That's exactly what bank trading operations are supposed to be for: To intermediate liquid generic risks between clients and the markets, and to price and bear illiquid custom risks themselves. Those two things are pretty much the job.
The ways that banks get paid for the intermediation part of the job are pretty straightforward: commissions, fees, bid/ask spreads. The way they get paid for the risk-bearing part of the job is that the risks they take are priced to have positive expectation: You'd expect that, most of the time, these trades will be profitable for the banks.
But there's a lot of variability: That's an expected profit, not a guaranteed one. There's a probability distribution of the actual profits, and it looks a little like this:
Sometimes you'll lose a little money, and then you'll get made fun of, mildly, in the Journal. Sometimes you'll lose a lot of money, and then you'll get made fun of, cruelly, in a Senate hearing. Most of the time you'll make some money and not much will happen. And every so often you'll make a ton of money and people will start raising awkward questions about what you knew and your client didn't.
Given that distribution, it's important to sometimes hear about the losses. They provide a good reminder that when banks talk about being in the business of managing risks for clients, that's really not just code for "taking a lot of money from clients on trades they don't understand." There are real risks, and clients really are shifting them to banks, for a price. Mostly that works out fine, and sometimes it works out terribly for one side or the other, and, sure, the bias is that it's more likely to work out well for the bank than for the client. But that's just a bias, not a certainty, and it's good to sometimes hear about the trades that go the other way. After all, those are the trades that justify the profitable ones.
Per the Journal, $81 seems to be the price for 2014. It was $86 for 2013.
2 From the Journal: "Pemex sets the value of its crude using a weighted combination of four other global oil contracts. The number is then adjusted by a discretionary factor that enables Mexico to keep its prices competitive with other sovereign crudes in the region."
3 But not entirely. The Journal implies that some of the losses are driven by declining oil prices, and that might be right. Generically speaking, banks that sell big options to clients tend to hedge by trading in the underlying, because the underlying is more liquid: It is easier to trade large amounts of oil (or oil futures) than it is to trade large amounts of oil options. So if you sell a client a put option on oil prices, you might hedge by selling oil futures. If the price of oil goes down, you owe the client more (on a mark-to-market basis) on the put, but you've made money (on a mark-to-market basis) on the futures you are short. And vice versa.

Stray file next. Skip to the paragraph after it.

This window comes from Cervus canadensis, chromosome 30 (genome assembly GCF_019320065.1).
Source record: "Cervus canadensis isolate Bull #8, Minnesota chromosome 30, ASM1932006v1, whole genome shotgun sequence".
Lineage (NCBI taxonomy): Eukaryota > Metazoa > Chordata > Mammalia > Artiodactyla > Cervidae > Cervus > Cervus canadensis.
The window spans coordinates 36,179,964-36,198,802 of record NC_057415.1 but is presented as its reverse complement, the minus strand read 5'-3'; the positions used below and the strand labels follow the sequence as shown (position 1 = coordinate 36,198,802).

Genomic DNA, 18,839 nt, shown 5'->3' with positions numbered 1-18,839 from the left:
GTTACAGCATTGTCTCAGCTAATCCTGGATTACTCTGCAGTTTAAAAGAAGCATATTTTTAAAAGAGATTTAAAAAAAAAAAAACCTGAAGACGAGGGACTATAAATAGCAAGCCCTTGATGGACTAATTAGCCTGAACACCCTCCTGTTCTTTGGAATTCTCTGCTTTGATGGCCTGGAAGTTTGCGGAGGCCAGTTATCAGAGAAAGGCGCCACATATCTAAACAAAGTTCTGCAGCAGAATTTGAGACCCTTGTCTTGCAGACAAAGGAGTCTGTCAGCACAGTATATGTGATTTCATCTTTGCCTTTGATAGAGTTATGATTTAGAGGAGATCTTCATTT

But this is only true for small price moves. For larger moves, you have to adjust your hedge: If oil prices fall by a lot, the put value will change more than the value of your hedge, and so you need to sell more futures to remain hedged. The more big price moves there are, the worse off you are: Your option and its hedge will be mismatched, and you will have to sell more when prices go down and buy more when prices go up. Buying high and selling low is a bad idea, so you want to do it as little as possible; if your hedging model requires you to do it a lot, then you will be sad, and you will lose money.
(You might recognize some of this from a previous interlude on convertible arbitrage. Convertible arbitrage investors are in the business of (1) buying options and (2) hedging in the underlying stock; they make money when there is a lot of volatility. Banks' commodity hedging desks are in the business of (1) selling options and (2) hedging in the underlying commodity (or its futures etc. equivalent); they're taking the other side of that volatility trade, so they lose money when there is a lot of volatility.)
WTI oil volatility seems to have been lower in 2013 than in 2012, so I'm not really sure why the banks that sold Pemex 2013 oil volatility in December 2012 would have lost money on volatility, but it's certainly possible. The Journal says that, this year, "global oil prices began sliding, intensifying pressure on the banks to protect themselves against potential losses on the Pemex contracts," and you can read that as "... requiring the banks to maintain their hedge by increasing their short positions in oil futures, just as the prices of those futures were going down."
Here is a chart, I think:
Looks to my untrained eye like Pemex prices have lost value relative to WTI benchmark prices, which would suggest that the banks have lost money on their basis risk: They are long Pemex oil (by being short a put), and short benchmark oil.
5 Municipalities that issued floating-rate bonds linked to the Sifma index, and hedged them with Libor-linked swaps, are a classic recent case. That went poorly for those municipalities, in part because the basis really moved, and in part because Libor (and thus the basis) was manipulated.
6 Honestly I have no way of knowing whether they hedged as much as possible and kept only the basis (and volatility) risk, or actually leaned into this position. It's a complicated question; it's model-based, you have a whole book that you hedge, plus nothing is really disclosed. The point is that the losses were pretty small: Deutsche Bank is said to have market-to-market losses of $5 million. Pemex paid $450 million of premium for these options in 2013; $5 million in losses doesn't look so big against that number.
To contact the writer of this article: Matt Levine at firstname.lastname@example.org.
To contact the editor responsible for this article: Tobin Harshaw at email@example.com